*Proof. *Firstly, we prove that (a) holds. Set . From (15) and (18), we know that there exist and satisfying
Define a mapping by
It is obvious that is continuous for each . By means of (16), (22), (23), and (25), we deduce that for any and
which yields that
On the basis of (17), (22), (24), and (25), we acquire that for any and
which guarantee that . Consequently, (27) gives that is a contraction mapping in and it has a unique fixed point . It is easy to see that is a positive solution of (5).

It follows from (19), (25), and (27) that
which yields that
That is, (20) holds. Thus (20) and (21) ensure that .

Secondly, we show that (b) holds. Let with . In light of (15) and (18), we know that for each , there exist , and with and satisfying (22)–(24) and
where and are replaced by and , respectively. Let the mapping be defined by (25) with and replaced by and , respectively. As in the proof of (a), we deduce easily that the mapping possesses a unique fixed point , that is, is a positive solution of (5) in . In order to prove (b), we need only to show that . In fact, (25) means that for each and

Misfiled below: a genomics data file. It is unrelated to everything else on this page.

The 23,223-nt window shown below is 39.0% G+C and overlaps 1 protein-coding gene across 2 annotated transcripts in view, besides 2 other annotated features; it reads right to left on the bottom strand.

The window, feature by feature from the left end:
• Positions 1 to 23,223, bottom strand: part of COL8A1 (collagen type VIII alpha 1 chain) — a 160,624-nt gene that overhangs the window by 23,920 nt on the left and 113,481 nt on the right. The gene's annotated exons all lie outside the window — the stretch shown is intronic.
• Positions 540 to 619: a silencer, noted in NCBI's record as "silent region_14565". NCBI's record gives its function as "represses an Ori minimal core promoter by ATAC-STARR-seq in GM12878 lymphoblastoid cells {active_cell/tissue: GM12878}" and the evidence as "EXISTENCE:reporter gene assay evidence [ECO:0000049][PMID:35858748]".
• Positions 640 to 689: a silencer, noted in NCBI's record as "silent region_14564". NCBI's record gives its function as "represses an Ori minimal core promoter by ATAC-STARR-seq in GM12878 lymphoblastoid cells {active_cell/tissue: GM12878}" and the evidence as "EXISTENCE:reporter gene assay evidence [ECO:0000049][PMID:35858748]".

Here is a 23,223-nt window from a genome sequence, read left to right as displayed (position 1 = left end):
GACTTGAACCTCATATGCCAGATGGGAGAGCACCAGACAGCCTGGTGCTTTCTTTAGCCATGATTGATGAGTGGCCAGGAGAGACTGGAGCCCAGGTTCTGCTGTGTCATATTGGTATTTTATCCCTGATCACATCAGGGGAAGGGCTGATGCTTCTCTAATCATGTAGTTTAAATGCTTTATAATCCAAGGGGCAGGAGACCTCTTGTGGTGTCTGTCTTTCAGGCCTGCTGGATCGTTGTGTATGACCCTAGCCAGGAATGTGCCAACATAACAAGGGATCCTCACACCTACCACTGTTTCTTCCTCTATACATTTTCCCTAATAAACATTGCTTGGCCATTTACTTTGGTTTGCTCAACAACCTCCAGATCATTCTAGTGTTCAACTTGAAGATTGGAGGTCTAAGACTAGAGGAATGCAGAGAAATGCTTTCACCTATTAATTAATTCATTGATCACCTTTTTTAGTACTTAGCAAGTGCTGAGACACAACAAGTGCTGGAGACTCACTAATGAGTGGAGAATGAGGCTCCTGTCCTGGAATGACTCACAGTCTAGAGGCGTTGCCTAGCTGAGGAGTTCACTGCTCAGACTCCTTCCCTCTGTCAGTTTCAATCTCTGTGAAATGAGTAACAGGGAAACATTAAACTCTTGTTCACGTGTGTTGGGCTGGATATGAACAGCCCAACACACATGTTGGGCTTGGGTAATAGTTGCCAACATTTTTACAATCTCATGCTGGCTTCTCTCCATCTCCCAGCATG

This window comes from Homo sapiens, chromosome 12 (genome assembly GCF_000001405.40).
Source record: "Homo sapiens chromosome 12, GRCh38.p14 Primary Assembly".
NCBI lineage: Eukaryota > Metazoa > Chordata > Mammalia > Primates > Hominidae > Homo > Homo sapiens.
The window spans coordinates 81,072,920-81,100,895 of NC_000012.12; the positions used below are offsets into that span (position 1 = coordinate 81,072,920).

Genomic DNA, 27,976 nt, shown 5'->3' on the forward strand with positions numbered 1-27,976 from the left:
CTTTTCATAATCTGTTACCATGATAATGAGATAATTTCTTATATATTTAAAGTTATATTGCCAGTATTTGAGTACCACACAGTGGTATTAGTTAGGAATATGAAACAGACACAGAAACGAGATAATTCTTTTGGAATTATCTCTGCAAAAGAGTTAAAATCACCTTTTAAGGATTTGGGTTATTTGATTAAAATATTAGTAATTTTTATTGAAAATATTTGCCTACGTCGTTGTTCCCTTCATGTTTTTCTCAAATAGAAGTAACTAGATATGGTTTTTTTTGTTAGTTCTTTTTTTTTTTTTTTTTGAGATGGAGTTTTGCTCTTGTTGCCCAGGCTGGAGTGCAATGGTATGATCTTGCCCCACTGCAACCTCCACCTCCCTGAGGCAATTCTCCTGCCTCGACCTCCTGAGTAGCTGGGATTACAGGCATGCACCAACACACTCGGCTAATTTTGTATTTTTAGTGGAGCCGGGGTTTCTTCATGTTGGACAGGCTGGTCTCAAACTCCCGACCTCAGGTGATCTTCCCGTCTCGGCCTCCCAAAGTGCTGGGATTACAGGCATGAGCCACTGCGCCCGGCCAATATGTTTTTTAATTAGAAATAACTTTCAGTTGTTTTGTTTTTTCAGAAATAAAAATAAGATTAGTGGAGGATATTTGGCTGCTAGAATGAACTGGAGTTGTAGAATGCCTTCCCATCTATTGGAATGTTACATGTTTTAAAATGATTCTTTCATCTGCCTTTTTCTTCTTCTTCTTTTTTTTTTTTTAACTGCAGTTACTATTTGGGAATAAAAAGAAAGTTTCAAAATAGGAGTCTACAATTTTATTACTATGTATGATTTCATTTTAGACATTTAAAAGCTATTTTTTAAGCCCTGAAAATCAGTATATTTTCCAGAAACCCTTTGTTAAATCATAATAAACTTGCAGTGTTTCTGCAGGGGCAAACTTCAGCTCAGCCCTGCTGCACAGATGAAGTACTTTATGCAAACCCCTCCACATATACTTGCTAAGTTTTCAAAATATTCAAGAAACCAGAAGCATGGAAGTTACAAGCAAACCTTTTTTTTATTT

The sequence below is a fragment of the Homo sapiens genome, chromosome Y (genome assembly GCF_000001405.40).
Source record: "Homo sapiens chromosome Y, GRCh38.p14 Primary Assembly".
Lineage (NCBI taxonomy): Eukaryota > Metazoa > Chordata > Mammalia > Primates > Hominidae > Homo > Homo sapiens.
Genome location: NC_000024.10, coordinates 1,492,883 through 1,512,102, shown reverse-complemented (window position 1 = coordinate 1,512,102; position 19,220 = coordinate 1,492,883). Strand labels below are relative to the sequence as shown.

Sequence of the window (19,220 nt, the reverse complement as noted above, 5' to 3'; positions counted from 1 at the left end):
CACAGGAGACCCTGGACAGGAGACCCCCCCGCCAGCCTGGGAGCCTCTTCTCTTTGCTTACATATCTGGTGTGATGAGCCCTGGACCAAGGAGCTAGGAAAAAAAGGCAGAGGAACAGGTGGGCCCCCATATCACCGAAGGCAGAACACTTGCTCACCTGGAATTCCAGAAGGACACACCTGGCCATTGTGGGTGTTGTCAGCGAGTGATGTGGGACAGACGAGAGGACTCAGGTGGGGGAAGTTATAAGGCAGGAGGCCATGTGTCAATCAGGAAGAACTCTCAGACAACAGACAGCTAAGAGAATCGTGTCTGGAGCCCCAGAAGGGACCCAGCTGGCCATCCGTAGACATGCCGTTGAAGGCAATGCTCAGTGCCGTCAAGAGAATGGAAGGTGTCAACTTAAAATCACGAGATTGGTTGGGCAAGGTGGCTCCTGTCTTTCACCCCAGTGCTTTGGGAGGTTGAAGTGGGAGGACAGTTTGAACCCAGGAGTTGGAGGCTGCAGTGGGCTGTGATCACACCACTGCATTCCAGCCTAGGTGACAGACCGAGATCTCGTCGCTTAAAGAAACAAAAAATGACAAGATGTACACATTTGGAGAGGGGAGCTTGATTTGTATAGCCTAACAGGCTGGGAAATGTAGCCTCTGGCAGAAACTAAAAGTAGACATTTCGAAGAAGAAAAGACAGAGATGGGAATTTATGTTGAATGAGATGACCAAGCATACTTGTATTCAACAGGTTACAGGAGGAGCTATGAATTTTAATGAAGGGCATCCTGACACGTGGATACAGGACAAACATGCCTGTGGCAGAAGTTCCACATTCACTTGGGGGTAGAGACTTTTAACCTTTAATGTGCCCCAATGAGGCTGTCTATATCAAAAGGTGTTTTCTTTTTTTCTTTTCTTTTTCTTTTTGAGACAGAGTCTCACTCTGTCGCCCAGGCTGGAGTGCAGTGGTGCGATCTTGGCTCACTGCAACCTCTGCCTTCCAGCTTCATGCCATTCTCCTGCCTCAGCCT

It follows from (16), (22), (31), and (32) that for each
which implies that
that is, . This completes the proof.

Theorem 3. *Assume that there exist three constants , , and and four functions satisfying (16)–(18) and
**
Then*(a)*for any , there exist and such that for each , the Mann iterative sequence generated by (19) converges to a positive solution of (5) and has the error estimate (20), where is an arbitrary sequence in satisfying (21);*(b)*Equation (5) has uncountably many positive solutions in .*

*Proof. *Let . Equations (18) and (36) ensure that there exist and satisfying (23),
Define a mapping by (25). Obviously, is continuous for every . Using (16), (23), (25), and (36), we conclude that for any and
which implies that (27) holds. In light of (17), (25), (36), and (37), we know that for any and
which mean that . Equation (27) guarantees that is a contraction mapping in and it possesses a unique fixed point . As in the proof of Theorem 2, we infer that is a positive solution of (5). The rest of the proof is similar to that of Theorem 2 and is omitted. This completes the proof.